DataCite is an international consortium for data citation. DataCite originally started as a project at the German National Library of Science and Technology (TIB).
Since 2005 the TIB was providing digital object identifiers (DOIs) to research datasets. In December 2009 research libraries and technical information centres from 6 countries founded the DataCite initiative. In December 2010 DataCite reach an important milestone by registering the 1,000,000th DOI name.
Many people are familiar with CrossRef which is providing DOIs for research papers. CrossRef is operated by Publishers International Linking Association (PILA), a non-profit organization formed by scholarly publishers in 2000. Think of DataCite as the counterpart that is providing DOIs for research data. And as research data are typically stored in data centers associated with technical information centers - e.g. the British Library or the Canada Institute for Scientific and Technical Information (CISTI) - and large research libraries (e.g. California Digital Library), DataCite members come from the academic community.
The TIB is located in Hannover, just a few miles away from Hannover Medical School where I work. In December I sat down with Jan Brase from the TIB, one of the driving forces behind DataCite and on its Board of Directors. We talked not only about DataCite, but also how DataCite could interoperate with ORCID, the unique author identifier initiative (where I am a member of the Board). One of the aims of ORCID is to create a permanent, clear and unambiguous record of scholarly communication, and this of course includes not only publications, but also the contribution of research datasets. Gudmundur Thorisson gave a nice presentation about the possible integration of DataCite and ORCID in September.
Earlier this week, Jan presented about DataCite at the Academic Publishing in Europe conference in Berlin. His slides are available on SlideShare, the video of his talk (like all the other presentations) will soon be available here.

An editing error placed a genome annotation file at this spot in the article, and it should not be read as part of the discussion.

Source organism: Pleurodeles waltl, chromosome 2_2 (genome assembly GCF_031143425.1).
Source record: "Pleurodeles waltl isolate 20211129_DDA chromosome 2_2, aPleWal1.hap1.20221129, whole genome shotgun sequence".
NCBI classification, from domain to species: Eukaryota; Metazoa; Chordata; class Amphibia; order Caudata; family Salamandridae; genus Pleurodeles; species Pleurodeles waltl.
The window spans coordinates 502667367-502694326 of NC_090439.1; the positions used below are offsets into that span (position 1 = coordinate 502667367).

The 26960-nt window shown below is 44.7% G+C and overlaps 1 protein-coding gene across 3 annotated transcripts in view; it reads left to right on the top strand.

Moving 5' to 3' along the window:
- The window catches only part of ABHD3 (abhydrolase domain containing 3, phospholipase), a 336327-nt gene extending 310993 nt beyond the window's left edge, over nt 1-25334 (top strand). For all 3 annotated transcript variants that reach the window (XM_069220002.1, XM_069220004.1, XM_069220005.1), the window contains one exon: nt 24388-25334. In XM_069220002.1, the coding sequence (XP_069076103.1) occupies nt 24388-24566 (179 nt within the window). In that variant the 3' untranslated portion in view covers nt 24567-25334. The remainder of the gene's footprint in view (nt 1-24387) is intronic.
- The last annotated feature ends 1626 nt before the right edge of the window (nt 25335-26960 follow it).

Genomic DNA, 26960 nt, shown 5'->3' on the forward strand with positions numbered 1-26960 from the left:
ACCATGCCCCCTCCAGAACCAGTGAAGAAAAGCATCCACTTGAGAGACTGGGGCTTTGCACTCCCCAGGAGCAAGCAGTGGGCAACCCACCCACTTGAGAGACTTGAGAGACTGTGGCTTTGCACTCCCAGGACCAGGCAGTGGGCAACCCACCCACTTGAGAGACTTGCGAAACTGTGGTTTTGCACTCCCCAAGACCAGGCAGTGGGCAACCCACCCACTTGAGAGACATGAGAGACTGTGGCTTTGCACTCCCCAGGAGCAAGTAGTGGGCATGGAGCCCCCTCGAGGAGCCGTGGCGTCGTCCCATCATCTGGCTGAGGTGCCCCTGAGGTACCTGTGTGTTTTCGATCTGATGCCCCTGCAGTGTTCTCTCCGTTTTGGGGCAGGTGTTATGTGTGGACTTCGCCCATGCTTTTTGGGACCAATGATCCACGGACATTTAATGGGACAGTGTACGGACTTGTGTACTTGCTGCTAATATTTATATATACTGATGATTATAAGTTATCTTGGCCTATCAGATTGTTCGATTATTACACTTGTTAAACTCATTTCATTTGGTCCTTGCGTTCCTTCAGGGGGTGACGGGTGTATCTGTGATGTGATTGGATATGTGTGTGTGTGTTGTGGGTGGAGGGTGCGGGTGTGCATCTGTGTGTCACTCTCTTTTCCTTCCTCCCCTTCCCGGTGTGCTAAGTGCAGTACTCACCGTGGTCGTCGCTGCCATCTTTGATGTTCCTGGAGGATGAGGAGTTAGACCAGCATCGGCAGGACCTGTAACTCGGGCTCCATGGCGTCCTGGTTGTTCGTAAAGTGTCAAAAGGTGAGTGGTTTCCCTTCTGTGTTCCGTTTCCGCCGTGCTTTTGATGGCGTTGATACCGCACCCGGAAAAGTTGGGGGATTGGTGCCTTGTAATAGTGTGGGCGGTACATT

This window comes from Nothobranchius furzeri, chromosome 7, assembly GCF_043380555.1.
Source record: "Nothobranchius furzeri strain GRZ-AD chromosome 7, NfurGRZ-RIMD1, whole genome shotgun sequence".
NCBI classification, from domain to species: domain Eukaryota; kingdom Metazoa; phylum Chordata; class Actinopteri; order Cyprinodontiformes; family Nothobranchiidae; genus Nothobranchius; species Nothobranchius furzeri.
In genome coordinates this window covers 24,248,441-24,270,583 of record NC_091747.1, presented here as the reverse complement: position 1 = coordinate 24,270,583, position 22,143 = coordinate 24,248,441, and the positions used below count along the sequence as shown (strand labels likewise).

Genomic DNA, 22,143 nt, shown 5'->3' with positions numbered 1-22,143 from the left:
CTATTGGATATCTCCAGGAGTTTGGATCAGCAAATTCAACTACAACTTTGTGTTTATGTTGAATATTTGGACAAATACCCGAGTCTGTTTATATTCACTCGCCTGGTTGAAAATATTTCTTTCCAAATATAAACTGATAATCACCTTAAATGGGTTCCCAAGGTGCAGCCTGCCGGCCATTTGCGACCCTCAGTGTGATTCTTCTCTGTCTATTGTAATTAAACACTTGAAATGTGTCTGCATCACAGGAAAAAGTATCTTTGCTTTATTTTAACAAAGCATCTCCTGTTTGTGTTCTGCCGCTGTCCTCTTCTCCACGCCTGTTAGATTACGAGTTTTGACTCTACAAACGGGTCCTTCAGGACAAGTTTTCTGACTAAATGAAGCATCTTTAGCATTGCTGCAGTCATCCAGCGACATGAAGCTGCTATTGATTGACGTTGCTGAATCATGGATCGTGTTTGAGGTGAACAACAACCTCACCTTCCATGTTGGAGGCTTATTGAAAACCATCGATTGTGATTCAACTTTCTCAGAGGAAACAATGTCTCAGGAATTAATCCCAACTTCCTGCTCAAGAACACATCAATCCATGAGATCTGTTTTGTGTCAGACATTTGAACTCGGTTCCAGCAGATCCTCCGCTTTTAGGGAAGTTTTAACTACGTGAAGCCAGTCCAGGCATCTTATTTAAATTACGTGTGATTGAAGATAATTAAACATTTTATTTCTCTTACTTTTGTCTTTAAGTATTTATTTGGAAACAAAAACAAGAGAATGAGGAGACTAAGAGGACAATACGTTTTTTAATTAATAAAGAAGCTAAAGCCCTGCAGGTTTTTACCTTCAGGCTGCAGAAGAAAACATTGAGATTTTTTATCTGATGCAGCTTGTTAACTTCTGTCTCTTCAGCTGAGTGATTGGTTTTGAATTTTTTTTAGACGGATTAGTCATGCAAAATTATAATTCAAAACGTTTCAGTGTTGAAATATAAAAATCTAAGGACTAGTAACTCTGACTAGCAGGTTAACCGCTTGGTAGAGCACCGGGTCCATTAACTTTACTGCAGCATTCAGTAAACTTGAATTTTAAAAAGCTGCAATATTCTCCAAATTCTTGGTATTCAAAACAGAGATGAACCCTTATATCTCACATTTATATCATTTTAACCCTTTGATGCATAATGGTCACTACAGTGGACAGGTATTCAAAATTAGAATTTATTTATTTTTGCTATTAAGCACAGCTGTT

Also this week Jan started the DataCite blog. In his first post (after the obligatory welcome post) Jan talks about the plans DataCite has for 2011. I am particularly excited about the central metadata repository that should be up and running by June. DataCite has allowed Thomson Reuters to crawl the repository so that the metadata will also appear in the Web of Science. A lot of interesting stuff is going to happen in 2011 around unique identifiers for researchers and their scholarly works.
Powering the PID Graph: announcing the DataCite GraphQL API
Today DataCite launches a new API that powers the PID Graph, the graph formed by scholarly resources described by persistent identifiers (PIDs) and the connections between them. The API is powered by GraphQL, a widely adopted Open Source technology that enables queries of this graph, ...
Exposing DOI metadata provenance
DOI metadata provenance is describing the history of a particular DOI metadata record, i.e. what changes were made when and by whom. This information is now stored and provided via an API for all DOI registrations since March 10, ...
First InvenioRDM Long-Term Support (LTS) version released today – and Front Matter is joining as a participating partner
The open source research data management platform InvenioRDM today announced the first Long-Term Support (LTS) release, usable on production services. And I am joining the effort as a participating partner via Front Matter, ...